25 Jul Bicycle touring Estonia
Today, we are going to enter another country and start bicycle touring in Estonia. Leaving and entering new countries within the EU or within the Schengen zone is pretty uneventful, if not plain boring since there are no more passport controls. If it were not for the blue, plain signs announcing the start of a new country, we wouldn’t even know, that we had entered a new Baltic state.
Cycling through Estonia was pretty uneventful. We mostly stayed on the EuroVelo10 along the coast, which led us through a few small villages. It followed small quiet country roads and took the occasional detour on dirt roads closer to the coast. Estonia was just as flat as the previous Baltic states we have cycled through, which made it easy to go long miles.
The wooded areas were carpeted by blueberry bushes and wild strawberries, which made delicious sweet treats during the unusual warm day.
We also met several other bike tourers and cyclists along our path: there was a young Norwegian who started in Norway, following the “Iron Curtain Trail” and was heading to Turkey. He gave us a few tips on which way to head North and what to see in Norway. We chatted with an Estonian cyclist, who is a sports journalist and had covered 13 Olympic Games in his career, we had a few pastries together at the local bakery, where he likes to take a break during his cycle-regiment… and we also met Rita and Rimas, a Lithuanian couple, who are touring through the Baltic States. The two are dreaming about going on a long term bike tour themselves and had lots of questions for us. They were very happy to have met us for a little inspiration.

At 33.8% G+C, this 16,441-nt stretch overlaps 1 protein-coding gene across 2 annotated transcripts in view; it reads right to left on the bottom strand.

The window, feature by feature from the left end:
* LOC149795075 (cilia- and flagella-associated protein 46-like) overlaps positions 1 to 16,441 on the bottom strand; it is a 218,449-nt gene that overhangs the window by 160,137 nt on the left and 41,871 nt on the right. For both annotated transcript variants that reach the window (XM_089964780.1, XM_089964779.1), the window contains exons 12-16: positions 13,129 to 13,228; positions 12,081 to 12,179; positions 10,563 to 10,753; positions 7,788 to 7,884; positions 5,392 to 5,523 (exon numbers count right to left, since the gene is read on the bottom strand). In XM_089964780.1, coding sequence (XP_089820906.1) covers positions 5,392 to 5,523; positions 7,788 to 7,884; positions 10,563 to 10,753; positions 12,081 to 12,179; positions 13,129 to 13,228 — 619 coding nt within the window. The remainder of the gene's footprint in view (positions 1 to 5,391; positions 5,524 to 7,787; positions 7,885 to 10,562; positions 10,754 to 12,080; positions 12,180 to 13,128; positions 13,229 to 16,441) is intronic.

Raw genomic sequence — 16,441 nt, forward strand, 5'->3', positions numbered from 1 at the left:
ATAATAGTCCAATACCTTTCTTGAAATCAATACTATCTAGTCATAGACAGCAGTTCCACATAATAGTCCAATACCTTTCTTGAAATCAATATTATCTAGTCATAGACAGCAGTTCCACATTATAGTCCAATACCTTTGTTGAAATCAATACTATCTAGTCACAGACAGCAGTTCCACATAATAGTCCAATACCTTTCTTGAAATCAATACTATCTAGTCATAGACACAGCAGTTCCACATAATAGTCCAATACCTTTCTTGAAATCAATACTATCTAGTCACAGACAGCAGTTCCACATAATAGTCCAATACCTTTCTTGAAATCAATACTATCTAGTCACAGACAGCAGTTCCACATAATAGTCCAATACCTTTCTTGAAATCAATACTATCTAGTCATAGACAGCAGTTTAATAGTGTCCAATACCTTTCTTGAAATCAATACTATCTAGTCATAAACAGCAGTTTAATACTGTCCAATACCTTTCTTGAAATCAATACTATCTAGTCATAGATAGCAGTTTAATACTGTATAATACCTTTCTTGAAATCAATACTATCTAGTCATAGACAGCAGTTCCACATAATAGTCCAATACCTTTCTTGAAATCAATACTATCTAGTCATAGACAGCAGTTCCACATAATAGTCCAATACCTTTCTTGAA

This must have been the most cycle tourers we have seen in one day, in a long time!
Once, we finally made it to Pärnu, we noticed two more bike tourers outside a store. We stop and chat for a little while. Paul and Artur came from Poland and were looking for the campground in town. Unfortunately, their GPS gave them some trouble, so they were not sure which way to go. Luckily, our GPS works…at least most of the time…and we were able to point them in the right direction.
We did not really plan on camping in town, but after chatting with the guys and showing them where the campsite was after they passed it up once more, we decided to get a couple of beers to share with our Polish pals.
The campsite itself was very disappointing, to say the least. Camper vans were lined up on what looked like a huge parking lot– one right next to the other–like sardines in a can.
The tent space consisted of a tiny patch of green grass, where the management tried to cram as many tents as possible on top of each other. It’s unbelievable that some people would actually take their vacation here!
Maybe we are just spoiled! But we’d take a quiet wild-camp-spot in the middle of the woods, next to a lake, or on top of a hill, with an ‘outdoor toilet’ anytime over one of these campsites. There, we would get to listen to birds, the wind, or mountain streams instead of people snoring, banging car doors, or partying.
But at least we had fun hanging out with our new Polish friends!
The next morning, we broke up camp and checked out Pärnu with Paul and Artur, before going our separate ways.